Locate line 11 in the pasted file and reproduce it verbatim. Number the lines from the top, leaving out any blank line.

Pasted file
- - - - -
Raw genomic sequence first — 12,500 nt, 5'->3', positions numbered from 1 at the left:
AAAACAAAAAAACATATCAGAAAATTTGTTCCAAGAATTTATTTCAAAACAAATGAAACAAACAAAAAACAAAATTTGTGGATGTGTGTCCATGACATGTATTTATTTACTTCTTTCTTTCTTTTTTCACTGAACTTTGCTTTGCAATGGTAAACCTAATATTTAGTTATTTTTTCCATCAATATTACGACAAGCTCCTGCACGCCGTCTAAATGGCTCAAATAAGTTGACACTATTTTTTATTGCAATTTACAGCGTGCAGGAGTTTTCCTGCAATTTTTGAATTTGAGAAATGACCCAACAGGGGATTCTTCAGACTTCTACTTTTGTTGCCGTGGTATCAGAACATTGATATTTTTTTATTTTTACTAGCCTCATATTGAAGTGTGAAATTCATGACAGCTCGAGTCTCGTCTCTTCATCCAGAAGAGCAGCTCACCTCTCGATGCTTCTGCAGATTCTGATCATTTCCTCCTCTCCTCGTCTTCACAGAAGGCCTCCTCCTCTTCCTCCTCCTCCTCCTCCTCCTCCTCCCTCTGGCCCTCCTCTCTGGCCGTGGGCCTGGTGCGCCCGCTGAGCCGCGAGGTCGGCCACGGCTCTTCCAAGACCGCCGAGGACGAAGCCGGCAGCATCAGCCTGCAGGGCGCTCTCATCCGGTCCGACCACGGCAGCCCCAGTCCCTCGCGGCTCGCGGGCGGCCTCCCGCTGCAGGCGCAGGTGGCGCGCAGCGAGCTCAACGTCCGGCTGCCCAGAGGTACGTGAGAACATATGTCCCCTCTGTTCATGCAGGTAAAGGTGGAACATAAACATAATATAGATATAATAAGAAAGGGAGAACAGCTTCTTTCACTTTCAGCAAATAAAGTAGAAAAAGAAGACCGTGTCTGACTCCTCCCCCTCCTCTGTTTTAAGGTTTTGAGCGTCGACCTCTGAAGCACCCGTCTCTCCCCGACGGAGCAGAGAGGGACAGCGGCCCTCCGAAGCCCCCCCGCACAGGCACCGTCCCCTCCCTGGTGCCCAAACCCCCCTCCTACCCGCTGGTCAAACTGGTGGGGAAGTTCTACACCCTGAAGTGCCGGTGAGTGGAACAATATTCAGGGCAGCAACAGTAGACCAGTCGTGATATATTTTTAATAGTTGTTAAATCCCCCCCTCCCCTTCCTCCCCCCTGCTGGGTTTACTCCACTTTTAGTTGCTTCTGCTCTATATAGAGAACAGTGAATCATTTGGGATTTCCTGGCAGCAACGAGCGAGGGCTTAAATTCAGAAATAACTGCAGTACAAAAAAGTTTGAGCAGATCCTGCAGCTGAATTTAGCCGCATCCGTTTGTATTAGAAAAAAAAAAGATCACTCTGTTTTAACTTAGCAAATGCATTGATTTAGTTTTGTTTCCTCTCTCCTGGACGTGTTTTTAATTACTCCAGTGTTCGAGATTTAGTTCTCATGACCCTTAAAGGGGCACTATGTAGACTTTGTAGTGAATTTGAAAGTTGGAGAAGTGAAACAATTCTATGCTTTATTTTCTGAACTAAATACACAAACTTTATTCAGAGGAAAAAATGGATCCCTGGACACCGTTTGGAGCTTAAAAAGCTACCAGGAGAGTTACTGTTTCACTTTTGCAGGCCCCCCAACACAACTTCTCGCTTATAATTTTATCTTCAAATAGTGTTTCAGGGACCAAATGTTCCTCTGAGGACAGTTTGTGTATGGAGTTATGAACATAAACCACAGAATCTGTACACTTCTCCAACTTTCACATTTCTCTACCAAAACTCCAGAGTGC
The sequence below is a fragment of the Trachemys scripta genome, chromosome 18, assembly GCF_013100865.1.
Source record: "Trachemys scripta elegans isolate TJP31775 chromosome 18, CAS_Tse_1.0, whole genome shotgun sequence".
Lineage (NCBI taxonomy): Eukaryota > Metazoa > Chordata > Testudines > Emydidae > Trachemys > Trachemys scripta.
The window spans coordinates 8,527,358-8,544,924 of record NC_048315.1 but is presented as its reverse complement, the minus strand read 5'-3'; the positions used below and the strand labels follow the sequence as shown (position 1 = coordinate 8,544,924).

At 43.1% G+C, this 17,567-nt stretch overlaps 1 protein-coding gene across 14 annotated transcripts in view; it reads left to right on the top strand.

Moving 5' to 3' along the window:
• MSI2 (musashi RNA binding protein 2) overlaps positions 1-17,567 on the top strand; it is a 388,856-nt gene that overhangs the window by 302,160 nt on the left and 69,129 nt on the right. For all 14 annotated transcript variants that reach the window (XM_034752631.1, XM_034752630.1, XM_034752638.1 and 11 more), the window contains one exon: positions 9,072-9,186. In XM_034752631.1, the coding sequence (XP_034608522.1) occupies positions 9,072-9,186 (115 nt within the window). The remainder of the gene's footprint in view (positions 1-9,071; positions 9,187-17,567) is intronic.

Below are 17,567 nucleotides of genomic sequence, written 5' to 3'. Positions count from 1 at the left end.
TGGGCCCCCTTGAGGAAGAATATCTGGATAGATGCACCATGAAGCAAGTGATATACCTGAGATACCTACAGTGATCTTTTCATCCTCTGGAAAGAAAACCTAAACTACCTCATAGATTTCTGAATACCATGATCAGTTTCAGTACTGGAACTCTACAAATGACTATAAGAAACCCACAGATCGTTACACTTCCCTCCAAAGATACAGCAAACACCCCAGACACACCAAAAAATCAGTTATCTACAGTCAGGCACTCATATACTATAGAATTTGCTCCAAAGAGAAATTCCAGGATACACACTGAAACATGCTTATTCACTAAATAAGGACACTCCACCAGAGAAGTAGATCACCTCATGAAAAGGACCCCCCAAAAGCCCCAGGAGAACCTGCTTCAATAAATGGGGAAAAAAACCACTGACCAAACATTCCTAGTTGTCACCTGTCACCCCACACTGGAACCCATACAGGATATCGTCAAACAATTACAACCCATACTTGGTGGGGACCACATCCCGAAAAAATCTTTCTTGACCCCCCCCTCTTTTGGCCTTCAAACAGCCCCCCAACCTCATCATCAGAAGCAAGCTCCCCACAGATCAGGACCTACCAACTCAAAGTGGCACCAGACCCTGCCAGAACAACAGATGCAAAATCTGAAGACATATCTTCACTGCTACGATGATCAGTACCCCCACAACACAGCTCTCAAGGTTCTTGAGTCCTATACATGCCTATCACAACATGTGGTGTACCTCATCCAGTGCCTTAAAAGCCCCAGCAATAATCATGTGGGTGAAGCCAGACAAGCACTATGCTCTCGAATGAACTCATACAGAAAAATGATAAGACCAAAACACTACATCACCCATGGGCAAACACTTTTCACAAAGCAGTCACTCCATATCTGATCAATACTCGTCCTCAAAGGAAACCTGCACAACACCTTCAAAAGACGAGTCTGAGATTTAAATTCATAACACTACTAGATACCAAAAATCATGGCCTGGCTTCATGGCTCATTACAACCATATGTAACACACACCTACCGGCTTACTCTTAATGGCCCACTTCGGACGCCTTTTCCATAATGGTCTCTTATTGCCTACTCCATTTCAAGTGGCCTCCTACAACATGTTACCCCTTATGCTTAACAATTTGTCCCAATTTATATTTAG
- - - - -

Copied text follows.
TGGGCCCCCTTGAGGAAGAATATCTGGATAGATGCACCATGAAGCAAGTGATATACCTGAGATACCTACAGTGATCTTTTCATCCTCTGGAAAGAAAACCTAAACTACCTCATAGATTTCTGAATACCATGATCAGTTTCAGTACTGGAACTCTACAAATGACTATAAGAAACCCACAGATCGTTACACTTCCCTCCAAAGATACAGCAAACACCCCAGACACACCAAAAAATCAGTTATCTACAGTCAGGCACTCATATACTATAGAATTTGCTCCAAAGAGAAATTCCAGGATACACACTGAAACATGCTTATTCACTAAATAAGGACACTCCACCAGAGAAGTAGATCACCTCATGAAAAGGACCCCCCAAAAGCCCCAGGAGAACCTGCTTCAATAAATGGGGAAAAAAACCACTGACCAAACATTCCTAGTTGTCACCTGTCACCCCACACTGGAACCCATACAGGATATCGTCAAACAATTACAACCCATACTTGGTGGGGACCACATCCCGAAAAAATCTTTCTTGACCCCCCCCTCTTTTGGCCTTCAAACAGCCCCCCAACCTCATCATCAGAAGCAAGCTCCCCACAGATCAGGACCTACCAACTCAAAGTGGCACCAGACCCTGCCAGAACAACAGATGCAAAATCTGAAGACATATCTTCACTGCTACGATGATCAGTACCCCCACAACACAGCTCTCAAGGTTCTTGAGTCCTATACATGCCTATCACAACATGTGGTGTACCTCATCCAGTGCCTTAAAAGCCCCAGCAATAATCATGTGGGTGAAGCCAGACAAGCACTATGCTCTCGAATGAACTCATACAGAAAAATGATAAGACCAAAACACTACATCACCCATGGGCAAACACTTTTCACAAAGCAGTCACTCCATATCTGATCAATACTCGTCCTCAAAGGAAACCTGCACAACACCTTCAAAAGACGAGTCTGAGATTTAAATTCATAACACTACTAGATACCAAAAATCATGGCCTGGCTTCATGGCTCATTACAACCATATGTAACACACACCTACCGGCTTACTCTTAATGGCCCACTTCGGACGCCTTTTCCATAATGGTCTCTTATTGCCTACTCCATTTCAAGTGGCCTCCTACAACATGTTACCCCTTATGCTTAACAATTTGTCCCAATTTATATTTAG